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US Space Command Does Not Provide Blanket Protection for Commercial Satellites, If Attacked

By Frank Wolfe | July 20, 2023

      Army Gen. James Dickinson, head of U.S. Space Command. Photo: SPACECOM

      The 133 commercial space companies that provide systems for U.S. military use do not have automatic protection for those systems from U.S. Space Command (SPACECOM), the head of SPACECOM said on July 19.

      “I do have a mission area of protecting and defending assets on orbit, and that’s widely known,” Army Gen. James Dickinson told an Aspen Security Forum session in response to a question on whether SPACECOM has a responsibility to protect commercial systems being used to aid Ukraine, if they come under attack.

      “But to be frank with you, those [responsibilities] have to be directed to me by my boss and my boss’ boss eventually, if that were to happen,” Dickinson said. “But we work with those 133 commercial companies every day sharing information to help them understand what’s happening on orbit and how they can properly defend themselves, if they so choose. No direction by us, but the opportunity is that we share information.”

      Such collaboration comes under a space situational awareness (SSA) sharing agreement that SPACECOM has with each of the companies.

      Dickinson’s statement means that the secretary of defense and the president would have to approve SPACECOM’s protection of commercial satellites, if attacked.

      Last October, Konstantin Vorontsov, the head of Russia’s U.N. Office for Disarmament Affairs, suggested that U.S. commercial satellites used by Ukrainian forces “could be a legitimate target for a retaliatory strike” by Russia.

      Ukraine has used SpaceX Starlink satellites for communications and commercial electro-optical data from BlackSky Technology and Planet Labs satellites. In addition, Maxar Technologies has received contracts under the U.S. National Geospatial-Intelligence Agency’s (NGA) Global Enhanced GEOINT Delivery program to integrate synthetic aperture radar data from commercial satellites. NGA has provided unclassified access of the integrated SAR data to aid the Ukrainian effort to repel the Russian assault.

      Last month, Lt. Gen. John Shaw, the deputy head of SPACECOM, said that the command plans to expand its Commercial Integration Cell (CIC) at Vandenberg Space Force Base, California, beyond the 10 companies in the CIC–an expansion that may aid DoD in the protection of commercial satellites.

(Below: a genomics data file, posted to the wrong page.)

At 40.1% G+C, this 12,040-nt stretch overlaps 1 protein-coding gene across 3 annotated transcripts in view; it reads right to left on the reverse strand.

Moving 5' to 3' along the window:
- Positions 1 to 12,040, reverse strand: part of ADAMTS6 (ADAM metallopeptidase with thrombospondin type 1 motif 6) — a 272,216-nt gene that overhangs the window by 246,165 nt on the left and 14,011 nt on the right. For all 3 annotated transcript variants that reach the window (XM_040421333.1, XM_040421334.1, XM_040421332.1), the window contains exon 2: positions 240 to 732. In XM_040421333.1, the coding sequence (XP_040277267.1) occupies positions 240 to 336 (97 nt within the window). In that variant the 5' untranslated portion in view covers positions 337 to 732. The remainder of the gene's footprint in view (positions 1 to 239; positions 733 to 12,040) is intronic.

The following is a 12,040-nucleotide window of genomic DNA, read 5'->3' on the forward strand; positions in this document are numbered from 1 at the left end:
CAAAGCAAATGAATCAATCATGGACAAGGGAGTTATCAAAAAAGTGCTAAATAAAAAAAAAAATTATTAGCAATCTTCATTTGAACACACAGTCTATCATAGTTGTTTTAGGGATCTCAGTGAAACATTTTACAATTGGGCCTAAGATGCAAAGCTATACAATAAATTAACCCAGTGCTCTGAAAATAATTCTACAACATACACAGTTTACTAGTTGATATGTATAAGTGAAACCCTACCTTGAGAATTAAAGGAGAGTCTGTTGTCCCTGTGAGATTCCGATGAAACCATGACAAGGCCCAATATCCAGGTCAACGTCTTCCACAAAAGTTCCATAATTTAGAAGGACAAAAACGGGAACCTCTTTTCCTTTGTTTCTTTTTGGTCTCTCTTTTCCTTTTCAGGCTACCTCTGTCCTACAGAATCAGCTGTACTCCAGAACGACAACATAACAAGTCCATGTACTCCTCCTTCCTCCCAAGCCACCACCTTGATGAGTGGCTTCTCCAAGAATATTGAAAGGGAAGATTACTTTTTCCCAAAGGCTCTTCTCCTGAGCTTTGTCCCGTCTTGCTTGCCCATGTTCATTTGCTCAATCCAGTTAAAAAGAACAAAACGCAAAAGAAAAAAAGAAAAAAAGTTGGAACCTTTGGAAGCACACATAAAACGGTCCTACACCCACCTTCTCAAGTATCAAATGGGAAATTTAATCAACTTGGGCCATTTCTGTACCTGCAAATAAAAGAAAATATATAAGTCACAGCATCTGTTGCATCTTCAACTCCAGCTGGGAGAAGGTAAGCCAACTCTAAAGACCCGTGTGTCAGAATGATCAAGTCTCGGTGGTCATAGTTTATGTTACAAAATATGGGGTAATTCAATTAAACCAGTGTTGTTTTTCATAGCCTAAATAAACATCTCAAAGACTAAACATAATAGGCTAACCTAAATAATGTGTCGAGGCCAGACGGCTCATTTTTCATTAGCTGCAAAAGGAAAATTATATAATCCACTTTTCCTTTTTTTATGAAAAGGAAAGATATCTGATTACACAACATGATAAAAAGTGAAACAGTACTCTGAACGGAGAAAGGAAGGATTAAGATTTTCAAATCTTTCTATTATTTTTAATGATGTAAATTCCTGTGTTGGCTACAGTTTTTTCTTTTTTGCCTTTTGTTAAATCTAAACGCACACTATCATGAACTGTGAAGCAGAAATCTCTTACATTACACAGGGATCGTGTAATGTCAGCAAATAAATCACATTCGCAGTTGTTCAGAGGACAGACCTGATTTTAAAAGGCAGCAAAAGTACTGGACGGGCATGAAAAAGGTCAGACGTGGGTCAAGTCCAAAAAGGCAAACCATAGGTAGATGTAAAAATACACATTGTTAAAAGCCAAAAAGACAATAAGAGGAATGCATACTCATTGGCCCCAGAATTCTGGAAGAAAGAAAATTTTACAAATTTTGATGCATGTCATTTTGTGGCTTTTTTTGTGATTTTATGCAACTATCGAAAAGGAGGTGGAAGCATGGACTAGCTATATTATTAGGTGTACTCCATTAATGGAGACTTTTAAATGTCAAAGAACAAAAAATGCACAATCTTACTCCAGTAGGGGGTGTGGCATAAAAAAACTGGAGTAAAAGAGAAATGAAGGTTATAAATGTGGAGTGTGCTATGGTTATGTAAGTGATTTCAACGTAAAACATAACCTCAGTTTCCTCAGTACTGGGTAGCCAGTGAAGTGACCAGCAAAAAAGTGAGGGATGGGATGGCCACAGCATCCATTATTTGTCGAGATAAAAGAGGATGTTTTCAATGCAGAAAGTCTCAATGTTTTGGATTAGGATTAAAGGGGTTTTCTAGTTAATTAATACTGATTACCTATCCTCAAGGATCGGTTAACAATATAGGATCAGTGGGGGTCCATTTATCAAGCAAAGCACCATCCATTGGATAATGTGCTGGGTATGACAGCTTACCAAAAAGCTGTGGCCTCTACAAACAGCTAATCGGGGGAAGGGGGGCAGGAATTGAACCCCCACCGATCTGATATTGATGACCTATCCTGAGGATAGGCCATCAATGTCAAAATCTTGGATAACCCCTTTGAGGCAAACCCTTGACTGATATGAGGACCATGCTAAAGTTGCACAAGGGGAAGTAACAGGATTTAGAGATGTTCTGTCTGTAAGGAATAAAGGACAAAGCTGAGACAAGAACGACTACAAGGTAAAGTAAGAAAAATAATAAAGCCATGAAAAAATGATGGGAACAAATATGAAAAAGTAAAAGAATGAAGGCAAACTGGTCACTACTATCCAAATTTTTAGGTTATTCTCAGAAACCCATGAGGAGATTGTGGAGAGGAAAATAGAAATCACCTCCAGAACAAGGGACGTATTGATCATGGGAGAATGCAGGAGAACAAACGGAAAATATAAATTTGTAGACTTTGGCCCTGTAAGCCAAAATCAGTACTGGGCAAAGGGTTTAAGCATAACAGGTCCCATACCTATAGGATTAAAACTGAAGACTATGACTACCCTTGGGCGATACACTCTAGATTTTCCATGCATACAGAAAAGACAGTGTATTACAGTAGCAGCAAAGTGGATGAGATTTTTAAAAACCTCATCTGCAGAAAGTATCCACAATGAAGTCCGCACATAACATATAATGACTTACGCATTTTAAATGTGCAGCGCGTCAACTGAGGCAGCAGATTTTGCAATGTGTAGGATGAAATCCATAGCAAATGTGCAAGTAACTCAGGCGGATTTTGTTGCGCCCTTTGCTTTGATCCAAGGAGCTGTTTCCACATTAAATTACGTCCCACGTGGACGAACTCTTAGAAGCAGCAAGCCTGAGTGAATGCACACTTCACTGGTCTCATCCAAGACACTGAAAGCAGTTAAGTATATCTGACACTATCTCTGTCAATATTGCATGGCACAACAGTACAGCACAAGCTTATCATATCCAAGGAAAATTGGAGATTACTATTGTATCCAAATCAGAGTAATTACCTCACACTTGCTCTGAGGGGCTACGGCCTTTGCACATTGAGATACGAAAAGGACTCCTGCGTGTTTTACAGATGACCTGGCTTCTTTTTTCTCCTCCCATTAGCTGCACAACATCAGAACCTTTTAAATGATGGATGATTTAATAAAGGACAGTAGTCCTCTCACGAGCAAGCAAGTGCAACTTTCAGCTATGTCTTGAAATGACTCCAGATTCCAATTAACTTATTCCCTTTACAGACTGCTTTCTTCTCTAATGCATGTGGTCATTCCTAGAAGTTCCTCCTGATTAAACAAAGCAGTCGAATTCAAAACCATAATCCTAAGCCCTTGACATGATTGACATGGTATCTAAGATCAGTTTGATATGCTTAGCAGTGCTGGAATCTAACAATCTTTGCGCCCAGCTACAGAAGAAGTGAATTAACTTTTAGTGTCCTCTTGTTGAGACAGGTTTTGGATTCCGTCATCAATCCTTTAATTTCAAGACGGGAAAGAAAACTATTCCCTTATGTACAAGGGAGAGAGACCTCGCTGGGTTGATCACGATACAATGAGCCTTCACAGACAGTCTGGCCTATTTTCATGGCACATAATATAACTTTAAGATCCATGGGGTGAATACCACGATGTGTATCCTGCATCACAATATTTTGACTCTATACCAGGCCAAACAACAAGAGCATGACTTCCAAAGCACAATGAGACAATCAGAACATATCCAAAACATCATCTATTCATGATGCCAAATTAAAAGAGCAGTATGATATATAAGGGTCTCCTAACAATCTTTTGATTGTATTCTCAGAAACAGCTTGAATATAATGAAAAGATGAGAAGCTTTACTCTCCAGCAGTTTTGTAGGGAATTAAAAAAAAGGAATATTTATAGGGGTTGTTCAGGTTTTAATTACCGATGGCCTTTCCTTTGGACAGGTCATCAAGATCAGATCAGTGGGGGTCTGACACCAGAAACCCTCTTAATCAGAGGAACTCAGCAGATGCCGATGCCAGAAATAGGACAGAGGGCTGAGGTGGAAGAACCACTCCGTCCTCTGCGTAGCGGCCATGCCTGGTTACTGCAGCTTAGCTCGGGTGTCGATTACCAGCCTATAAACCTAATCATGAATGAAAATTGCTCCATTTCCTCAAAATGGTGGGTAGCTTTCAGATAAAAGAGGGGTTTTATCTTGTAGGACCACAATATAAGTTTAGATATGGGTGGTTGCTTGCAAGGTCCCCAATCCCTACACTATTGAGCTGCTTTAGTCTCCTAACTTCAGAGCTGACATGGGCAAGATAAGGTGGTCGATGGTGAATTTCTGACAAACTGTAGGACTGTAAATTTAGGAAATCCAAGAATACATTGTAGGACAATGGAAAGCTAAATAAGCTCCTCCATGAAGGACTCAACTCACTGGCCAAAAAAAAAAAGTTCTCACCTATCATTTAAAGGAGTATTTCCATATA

The 10 CIC member companies are SpaceX, Maxar Technologies, Eutelsat Communications’ Eutelsat America Corp., EchoStar’s Hughes Network Systems, Viasat, and Viasat-owned Inmarsat, Intelsat General Communications, Iridium Communications, SES Space & Defense, and XTAR.

      Last fall, Lt. Gen. Stephen Whiting, the head of U.S. Space Force’s Space Operations Command, said that electromagnetic interference, the jamming of GPS signals, and directed energy dazzling of U.S. satellites ”are all threats that we now face, and it’s not just the Space Force, or U.S. Space Command, that faces those threats, and so when commercial industry accounts for the fact that their satellites — their space-related systems — may face those kind of threats and starts to build in hardening and ways to operate through those kinds of threats, that only accrues to our benefit because, as we go to commercial industry to potentially contract for those services or buy those capabilities, much of the things that we’re going to be interested in are now being accounted for by commercial industry.”

      President Biden has nominated Whiting to succeed Dickinson as the head of SPACECOM.

      Space situational awareness is of increasing interest to military space leaders.

      At the time of the establishment of Space Force in December 2019, “we tracked about 25,000 objects in space — anything from an active satellite to a defunct satellite, to debris, to a paint chip,” Dickinson said on July 19. “That number has grown. I think it’s close to 50,000.”

      The increase — most of it in Low-Earth Orbit — comes from the deployment of new commercial satellites and debris caused by the Russian Nudol direct ascent-antisatellite weapon test in November 2021, Dickinson said.

      This story was first published by Via Satellite sister publication Defense Daily